Normal-Metal Quasiparticle Traps For Superconducting Qubits: Modeling, Optimization, and Proximity Effect
Hosseinkhani, Amin; DiVincenzo, David P. (Thesis advisor); Michielsen, Kristel Francine (Thesis advisor)
Dissertation / PhD Thesis
Dissertation, RWTH Aachen University, 2018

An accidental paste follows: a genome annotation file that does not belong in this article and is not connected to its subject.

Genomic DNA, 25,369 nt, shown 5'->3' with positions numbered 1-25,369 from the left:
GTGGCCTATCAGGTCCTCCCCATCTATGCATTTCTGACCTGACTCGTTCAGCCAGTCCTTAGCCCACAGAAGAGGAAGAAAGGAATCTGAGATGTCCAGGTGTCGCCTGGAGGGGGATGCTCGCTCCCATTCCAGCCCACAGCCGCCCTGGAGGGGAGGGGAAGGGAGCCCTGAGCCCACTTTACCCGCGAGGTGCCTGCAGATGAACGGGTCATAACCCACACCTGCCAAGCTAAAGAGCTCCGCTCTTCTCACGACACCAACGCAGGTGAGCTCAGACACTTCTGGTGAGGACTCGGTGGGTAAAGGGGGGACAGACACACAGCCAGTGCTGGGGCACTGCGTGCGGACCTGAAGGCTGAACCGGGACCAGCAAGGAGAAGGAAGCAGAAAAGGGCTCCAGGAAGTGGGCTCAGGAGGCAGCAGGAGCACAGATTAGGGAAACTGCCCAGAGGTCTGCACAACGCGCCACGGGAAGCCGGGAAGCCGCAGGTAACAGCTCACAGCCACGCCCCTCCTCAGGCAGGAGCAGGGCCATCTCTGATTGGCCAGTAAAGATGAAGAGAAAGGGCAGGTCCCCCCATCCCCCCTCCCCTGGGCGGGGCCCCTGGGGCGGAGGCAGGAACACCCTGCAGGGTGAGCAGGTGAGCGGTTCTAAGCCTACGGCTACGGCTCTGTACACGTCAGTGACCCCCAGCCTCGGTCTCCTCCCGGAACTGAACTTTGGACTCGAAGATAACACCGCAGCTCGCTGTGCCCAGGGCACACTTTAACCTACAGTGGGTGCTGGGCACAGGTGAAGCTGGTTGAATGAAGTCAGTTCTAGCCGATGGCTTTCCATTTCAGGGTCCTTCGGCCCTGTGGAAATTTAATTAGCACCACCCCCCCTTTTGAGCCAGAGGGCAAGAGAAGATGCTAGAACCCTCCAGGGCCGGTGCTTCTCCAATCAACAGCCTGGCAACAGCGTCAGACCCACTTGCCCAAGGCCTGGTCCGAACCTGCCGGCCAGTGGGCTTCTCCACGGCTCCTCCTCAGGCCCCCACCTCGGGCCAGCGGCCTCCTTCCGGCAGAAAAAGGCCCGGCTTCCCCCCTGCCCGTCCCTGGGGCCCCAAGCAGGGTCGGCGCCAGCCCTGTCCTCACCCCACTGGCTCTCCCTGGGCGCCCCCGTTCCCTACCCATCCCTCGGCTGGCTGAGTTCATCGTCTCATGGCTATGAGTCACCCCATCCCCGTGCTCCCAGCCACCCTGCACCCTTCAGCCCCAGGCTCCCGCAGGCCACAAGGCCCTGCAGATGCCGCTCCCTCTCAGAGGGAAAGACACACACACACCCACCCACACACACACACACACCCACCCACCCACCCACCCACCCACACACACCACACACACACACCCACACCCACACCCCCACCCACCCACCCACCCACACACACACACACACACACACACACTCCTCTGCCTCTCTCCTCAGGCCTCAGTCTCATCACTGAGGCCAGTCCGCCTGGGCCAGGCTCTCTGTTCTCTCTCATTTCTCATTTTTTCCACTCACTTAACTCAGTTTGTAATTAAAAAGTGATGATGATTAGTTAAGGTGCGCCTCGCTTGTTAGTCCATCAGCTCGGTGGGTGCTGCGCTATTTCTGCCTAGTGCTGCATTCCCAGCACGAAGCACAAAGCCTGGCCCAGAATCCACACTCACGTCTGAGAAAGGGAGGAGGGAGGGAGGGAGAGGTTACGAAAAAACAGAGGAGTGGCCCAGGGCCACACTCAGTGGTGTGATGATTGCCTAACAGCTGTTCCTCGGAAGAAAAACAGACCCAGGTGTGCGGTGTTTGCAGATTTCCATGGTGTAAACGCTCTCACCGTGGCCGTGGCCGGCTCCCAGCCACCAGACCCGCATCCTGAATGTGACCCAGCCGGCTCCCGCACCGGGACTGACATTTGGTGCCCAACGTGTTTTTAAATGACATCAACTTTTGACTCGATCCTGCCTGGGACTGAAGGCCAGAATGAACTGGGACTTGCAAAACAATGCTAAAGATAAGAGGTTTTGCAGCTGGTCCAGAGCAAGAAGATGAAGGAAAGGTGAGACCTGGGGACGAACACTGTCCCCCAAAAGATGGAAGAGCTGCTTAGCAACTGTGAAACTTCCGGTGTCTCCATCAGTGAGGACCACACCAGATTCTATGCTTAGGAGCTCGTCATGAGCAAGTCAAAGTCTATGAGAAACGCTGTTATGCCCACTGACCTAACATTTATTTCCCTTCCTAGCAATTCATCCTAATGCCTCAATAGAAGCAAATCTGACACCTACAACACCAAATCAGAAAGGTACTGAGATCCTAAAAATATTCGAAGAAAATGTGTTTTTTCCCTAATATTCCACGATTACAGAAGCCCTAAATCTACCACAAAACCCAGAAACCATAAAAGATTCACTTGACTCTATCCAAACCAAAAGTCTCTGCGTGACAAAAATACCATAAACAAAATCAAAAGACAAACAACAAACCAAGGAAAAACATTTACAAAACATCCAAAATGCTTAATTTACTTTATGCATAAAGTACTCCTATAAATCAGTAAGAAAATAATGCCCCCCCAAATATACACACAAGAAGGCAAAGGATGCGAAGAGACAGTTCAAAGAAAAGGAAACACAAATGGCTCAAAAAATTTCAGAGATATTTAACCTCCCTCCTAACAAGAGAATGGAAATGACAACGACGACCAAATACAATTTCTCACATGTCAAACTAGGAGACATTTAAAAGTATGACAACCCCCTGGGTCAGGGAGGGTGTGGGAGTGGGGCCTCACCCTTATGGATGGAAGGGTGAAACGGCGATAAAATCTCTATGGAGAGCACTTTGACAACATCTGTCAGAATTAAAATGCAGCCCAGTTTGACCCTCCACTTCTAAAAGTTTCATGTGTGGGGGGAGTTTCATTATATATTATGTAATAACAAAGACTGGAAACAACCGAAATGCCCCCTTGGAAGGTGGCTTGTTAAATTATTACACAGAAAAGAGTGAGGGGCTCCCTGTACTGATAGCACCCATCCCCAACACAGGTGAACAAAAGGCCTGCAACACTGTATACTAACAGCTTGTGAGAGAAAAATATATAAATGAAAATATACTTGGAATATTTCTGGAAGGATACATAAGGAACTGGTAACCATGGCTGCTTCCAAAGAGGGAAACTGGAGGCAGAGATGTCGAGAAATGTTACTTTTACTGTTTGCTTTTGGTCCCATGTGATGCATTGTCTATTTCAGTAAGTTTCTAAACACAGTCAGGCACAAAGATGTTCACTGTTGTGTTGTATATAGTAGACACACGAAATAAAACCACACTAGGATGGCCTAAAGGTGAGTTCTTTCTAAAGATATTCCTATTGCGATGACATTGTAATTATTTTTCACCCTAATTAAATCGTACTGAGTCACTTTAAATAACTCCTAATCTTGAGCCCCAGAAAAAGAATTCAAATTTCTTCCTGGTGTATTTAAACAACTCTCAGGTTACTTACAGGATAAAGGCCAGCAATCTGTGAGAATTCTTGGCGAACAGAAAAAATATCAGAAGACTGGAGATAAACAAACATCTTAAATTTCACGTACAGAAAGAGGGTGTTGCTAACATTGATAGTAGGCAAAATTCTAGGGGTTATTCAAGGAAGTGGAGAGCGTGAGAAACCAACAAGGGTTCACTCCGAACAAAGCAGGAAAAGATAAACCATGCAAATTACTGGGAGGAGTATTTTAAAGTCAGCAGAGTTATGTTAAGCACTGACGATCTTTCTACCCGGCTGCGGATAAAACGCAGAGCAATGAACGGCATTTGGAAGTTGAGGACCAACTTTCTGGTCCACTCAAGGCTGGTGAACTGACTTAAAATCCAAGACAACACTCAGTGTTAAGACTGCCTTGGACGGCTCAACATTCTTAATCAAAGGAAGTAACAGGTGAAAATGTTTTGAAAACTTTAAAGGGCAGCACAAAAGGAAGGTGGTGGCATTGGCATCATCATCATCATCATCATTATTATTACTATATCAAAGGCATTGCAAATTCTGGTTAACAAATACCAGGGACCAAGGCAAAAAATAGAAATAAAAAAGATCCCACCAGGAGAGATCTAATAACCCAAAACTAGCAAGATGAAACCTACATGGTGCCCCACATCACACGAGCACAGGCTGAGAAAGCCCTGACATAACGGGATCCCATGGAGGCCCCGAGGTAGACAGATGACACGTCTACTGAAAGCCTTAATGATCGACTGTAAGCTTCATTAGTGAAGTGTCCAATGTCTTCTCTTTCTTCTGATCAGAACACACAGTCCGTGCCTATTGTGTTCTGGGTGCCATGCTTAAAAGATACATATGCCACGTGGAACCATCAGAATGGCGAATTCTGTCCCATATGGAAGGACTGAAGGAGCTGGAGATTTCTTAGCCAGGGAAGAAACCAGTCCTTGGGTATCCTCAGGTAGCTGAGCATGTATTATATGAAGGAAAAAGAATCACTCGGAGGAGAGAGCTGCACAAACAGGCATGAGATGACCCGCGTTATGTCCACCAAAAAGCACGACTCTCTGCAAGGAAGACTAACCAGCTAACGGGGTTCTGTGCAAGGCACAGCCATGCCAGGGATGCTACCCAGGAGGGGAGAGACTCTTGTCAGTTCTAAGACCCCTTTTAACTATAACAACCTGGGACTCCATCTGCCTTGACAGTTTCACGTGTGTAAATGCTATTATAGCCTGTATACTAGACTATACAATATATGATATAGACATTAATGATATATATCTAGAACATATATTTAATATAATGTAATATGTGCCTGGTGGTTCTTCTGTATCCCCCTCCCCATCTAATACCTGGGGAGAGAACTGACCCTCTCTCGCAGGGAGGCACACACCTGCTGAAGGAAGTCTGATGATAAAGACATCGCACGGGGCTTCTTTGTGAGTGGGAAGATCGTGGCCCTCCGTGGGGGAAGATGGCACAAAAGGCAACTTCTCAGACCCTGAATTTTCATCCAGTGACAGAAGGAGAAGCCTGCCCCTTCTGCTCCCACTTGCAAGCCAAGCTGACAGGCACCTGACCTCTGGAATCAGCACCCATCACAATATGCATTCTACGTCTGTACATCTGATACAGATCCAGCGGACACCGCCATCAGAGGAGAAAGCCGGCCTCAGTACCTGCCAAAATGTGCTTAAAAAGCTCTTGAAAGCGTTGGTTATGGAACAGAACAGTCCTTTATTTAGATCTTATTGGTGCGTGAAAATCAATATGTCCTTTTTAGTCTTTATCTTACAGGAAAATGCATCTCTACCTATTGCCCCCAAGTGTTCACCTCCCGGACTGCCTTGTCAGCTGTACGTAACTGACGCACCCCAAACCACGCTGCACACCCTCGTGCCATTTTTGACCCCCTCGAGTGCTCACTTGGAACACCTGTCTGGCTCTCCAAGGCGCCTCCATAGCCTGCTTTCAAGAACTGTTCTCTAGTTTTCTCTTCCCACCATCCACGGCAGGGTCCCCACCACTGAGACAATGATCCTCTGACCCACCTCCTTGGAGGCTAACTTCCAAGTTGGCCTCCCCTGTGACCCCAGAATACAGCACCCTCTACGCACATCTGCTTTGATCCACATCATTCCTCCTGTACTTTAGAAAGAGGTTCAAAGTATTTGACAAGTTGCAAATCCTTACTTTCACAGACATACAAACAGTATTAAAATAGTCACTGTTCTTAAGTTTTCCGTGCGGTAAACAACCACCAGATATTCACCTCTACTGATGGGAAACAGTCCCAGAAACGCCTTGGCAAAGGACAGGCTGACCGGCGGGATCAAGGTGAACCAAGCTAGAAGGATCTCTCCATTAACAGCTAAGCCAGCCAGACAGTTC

Bogoliubov quasiparticle excitations are detrimental for the operation of many superconducting devices. In superconducting qubits, quasiparticles interact with the qubit degree of freedom when tunneling through a Josephson junction, and this interaction can lead to qubit relaxation. At millikelvin temperatures, there is substantial evidence of nonequilibrium quasi- particles. While there is no agreed upon explanation for the origin of these excess quasiparticles, it is nevertheless possible to limit the quasiparticle-induced relaxation by steering quasiparticles away from qubit active elements. In this thesis, we study quasiparticle traps that are formed by a normal-metal in tunnel contact with the superconducting electrode of a qubit. We develop a model to explain how a trap can influence the dynamics of the excess quasiparticles injected in a transmontype qubit. This model makes it possible to find the time it takes to evacuate the injected quasiparticles from the transmon as a function of trap parameters. We show when the trap size is increased, the evacuation time decreases monotonically and saturates at a level that depends on the quasiparticles diffusion constant and the qubit geometry. We find the characteristic trap size needed for the evacuation time to approach the saturation value. It turns out that the bottleneck limiting the trapping rate is the slow quasiparticle energy relaxation inside the normal-metal trap, a quantity that is very hard to control. In order to optimize normal-metal quasiparticle trapping, we study the effects of trap size, number, and placement. These factors become important when the trap size increases beyond the characteristic length. We discuss for some experimentally relevant examples how to shorten the evacuation time of the excess quasiparticle density. Moreover, we show that a trap in the vicinity of a Josephson junction can significantly suppress the steady-state quasiparticle density near that junction and reduce the impact of fluctuations in the generation rate of quasiparticles. When such normal-metal elements are connected to a superconducting material, Cooper- pairs can leak into the normal-metal trap. This modifies the superconductor properties and, in turn, affects the qubit coherence. Using the Usadel formalism, we first revisit the proximity effect in uniform NS bilayers; despite the long history of this problem, we present novel findings for the density of states. We then extend our results to describe a non-uniform system in the vicinity of a trap edge. Using these results together with the previously developed model for the suppression of the quasiparticle density due to the trap, we find in a transmon qubit an optimum trap-junction distance at which the qubit relaxation rate is minimized. This optimum distance, of the order of 4 to 20 coherence lengths, originates from the competition between proximity effect and quasiparticle density suppression. We conclude that the harmful influence of the proximity effect can be avoided so long as the trap is farther away from the junction than this optimum.